Association between seed coat polyphenolics (tannins) and disease resistance in common bean
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Permanent link to this item: http://hdl.handle.net/10568/43204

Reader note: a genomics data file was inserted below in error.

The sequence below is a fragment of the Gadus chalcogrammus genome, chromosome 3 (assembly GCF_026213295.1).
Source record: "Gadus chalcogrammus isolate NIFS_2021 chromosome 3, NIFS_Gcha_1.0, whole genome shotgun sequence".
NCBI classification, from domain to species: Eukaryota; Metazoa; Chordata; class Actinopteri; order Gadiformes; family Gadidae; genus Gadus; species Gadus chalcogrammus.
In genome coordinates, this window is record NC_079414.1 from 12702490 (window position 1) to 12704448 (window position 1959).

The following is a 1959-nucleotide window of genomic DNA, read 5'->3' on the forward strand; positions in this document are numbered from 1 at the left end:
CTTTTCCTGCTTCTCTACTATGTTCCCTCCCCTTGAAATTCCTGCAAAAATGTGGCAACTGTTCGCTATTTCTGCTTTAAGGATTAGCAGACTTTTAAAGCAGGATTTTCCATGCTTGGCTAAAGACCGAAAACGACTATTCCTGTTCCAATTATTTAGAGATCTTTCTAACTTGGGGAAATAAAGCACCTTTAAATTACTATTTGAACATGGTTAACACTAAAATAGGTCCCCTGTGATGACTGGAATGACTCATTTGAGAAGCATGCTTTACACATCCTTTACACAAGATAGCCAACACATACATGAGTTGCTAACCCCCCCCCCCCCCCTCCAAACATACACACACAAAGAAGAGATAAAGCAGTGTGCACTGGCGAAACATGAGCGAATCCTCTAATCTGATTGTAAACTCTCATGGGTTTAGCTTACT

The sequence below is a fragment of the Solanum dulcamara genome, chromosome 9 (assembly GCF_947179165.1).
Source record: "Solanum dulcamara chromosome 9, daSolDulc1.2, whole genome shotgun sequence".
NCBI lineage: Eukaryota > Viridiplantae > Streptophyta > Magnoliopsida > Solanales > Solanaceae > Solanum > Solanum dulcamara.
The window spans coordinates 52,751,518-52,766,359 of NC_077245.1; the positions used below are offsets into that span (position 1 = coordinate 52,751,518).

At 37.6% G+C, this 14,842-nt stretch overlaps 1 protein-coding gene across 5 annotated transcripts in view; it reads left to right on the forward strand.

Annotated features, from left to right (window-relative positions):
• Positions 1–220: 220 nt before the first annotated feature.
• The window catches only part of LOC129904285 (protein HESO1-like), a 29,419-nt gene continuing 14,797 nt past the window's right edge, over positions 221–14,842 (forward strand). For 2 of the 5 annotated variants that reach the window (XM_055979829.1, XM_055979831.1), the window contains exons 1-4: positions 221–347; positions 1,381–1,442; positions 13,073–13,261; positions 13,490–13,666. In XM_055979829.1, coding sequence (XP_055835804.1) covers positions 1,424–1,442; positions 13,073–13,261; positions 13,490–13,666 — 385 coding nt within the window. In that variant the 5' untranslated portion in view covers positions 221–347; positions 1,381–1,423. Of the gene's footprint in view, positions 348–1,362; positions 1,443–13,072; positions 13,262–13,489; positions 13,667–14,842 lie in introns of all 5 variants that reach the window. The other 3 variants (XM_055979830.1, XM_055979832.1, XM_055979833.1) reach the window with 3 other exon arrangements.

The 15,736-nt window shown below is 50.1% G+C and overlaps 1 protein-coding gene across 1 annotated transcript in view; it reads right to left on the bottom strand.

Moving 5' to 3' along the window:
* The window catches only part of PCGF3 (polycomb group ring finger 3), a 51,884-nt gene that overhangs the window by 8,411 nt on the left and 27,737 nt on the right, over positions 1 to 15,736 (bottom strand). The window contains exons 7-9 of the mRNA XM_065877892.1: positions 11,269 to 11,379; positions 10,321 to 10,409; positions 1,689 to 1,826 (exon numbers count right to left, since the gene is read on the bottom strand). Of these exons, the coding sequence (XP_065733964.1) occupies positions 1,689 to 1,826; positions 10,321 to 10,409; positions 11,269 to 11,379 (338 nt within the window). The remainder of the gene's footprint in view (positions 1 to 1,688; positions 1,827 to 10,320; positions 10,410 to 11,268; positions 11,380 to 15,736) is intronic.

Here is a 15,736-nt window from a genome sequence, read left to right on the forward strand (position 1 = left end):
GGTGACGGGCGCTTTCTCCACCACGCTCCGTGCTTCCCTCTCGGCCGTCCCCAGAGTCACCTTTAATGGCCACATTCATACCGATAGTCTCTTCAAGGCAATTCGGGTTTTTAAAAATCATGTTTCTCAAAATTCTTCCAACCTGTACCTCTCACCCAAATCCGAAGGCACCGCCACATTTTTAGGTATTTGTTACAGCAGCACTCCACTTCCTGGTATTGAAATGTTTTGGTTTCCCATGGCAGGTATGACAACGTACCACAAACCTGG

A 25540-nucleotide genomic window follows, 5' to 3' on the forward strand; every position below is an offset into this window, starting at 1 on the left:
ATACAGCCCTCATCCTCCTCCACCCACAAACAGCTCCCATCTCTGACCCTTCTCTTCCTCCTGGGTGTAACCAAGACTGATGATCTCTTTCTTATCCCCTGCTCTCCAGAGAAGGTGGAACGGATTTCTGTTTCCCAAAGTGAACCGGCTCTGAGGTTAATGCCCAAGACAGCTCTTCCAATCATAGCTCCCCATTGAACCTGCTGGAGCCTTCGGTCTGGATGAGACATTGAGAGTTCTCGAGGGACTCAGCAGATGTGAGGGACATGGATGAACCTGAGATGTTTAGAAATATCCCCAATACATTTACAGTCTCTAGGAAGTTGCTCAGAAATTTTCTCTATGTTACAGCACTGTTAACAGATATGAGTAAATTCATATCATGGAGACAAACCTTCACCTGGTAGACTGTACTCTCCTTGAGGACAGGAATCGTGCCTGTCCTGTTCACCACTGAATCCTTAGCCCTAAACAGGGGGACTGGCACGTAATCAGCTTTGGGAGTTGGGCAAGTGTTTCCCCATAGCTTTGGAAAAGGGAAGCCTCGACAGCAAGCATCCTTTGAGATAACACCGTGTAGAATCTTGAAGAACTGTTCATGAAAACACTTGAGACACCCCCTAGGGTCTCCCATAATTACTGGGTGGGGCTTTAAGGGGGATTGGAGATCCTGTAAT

Common beans (Phaseolus vulgaris L) contain a number of antinutritional factors such as condensed tannins. Reducing tannin concentration might contribute to improving the nutritional quality of common bean. But polyphenolics are involved in resistance to diseases and pests, and reducing tannin concentration may have a negative effect on plant resistance. Furthermore, the effects of tannin on disease resistance in different gene pools or in different seed colors are not defined. To investigate these effects, 790 accessions from a common bean core collection were investigated. Data were subjected to independent sample t-tests, and the calculation of correlation coefficients. The mean coat extracts of black and red bean classes were highest (with 0.129 g/g and 0.124 g/g of seed coat, respectively). Among the gene pools, the coat extract was greater in the Middle American gene pool (0.129 g/g) than in the Andean gene pool (0.108 g/g). Coat extract in the Andean gene pool was positively correlated with susceptibility to Middle American isolates of anthracnose and to common bacterial blight, but negatively correlated with susceptibility to Andean isolates of angular leaf spot and to empoasca. Only empoasca damage showed negative correlation with coat extract in the Middle American gene pool. However within gene pools, the coat extracts of different seed classes varied in correlations with reactions to disease and pest infestations. Significant correlations were particularly associated with the black seed class in both gene pools. The relationships between coat extract and disease reactions are complex. A better understanding will help breeders to select germplasm with improved nutritional quality without adversely affecting disease resistance.
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